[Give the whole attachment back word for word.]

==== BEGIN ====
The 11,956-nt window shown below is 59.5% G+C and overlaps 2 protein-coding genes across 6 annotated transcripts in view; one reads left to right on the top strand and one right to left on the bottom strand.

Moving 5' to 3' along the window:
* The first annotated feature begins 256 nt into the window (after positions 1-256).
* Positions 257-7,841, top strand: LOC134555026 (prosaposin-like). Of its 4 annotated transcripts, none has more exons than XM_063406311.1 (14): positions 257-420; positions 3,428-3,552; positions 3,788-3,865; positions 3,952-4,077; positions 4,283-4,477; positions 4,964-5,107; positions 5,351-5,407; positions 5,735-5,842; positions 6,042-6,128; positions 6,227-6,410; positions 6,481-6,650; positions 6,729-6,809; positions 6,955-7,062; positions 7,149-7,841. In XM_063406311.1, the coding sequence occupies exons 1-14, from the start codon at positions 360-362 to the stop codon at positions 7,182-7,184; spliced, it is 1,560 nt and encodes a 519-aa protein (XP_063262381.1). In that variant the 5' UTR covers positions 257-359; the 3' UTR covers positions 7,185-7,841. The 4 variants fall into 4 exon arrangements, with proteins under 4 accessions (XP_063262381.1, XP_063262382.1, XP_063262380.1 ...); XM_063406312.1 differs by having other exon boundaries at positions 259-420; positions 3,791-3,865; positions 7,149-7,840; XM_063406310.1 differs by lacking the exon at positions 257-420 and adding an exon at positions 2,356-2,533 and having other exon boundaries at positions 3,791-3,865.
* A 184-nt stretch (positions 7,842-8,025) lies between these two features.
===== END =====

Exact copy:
The 11,956-nt window shown below is 59.5% G+C and overlaps 2 protein-coding genes across 6 annotated transcripts in view; one reads left to right on the top strand and one right to left on the bottom strand.

Moving 5' to 3' along the window:
* The first annotated feature begins 256 nt into the window (after positions 1-256).
* Positions 257-7,841, top strand: LOC134555026 (prosaposin-like). Of its 4 annotated transcripts, none has more exons than XM_063406311.1 (14): positions 257-420; positions 3,428-3,552; positions 3,788-3,865; positions 3,952-4,077; positions 4,283-4,477; positions 4,964-5,107; positions 5,351-5,407; positions 5,735-5,842; positions 6,042-6,128; positions 6,227-6,410; positions 6,481-6,650; positions 6,729-6,809; positions 6,955-7,062; positions 7,149-7,841. In XM_063406311.1, the coding sequence occupies exons 1-14, from the start codon at positions 360-362 to the stop codon at positions 7,182-7,184; spliced, it is 1,560 nt and encodes a 519-aa protein (XP_063262381.1). In that variant the 5' UTR covers positions 257-359; the 3' UTR covers positions 7,185-7,841. The 4 variants fall into 4 exon arrangements, with proteins under 4 accessions (XP_063262381.1, XP_063262382.1, XP_063262380.1 ...); XM_063406312.1 differs by having other exon boundaries at positions 259-420; positions 3,791-3,865; positions 7,149-7,840; XM_063406310.1 differs by lacking the exon at positions 257-420 and adding an exon at positions 2,356-2,533 and having other exon boundaries at positions 3,791-3,865.
* A 184-nt stretch (positions 7,842-8,025) lies between these two features.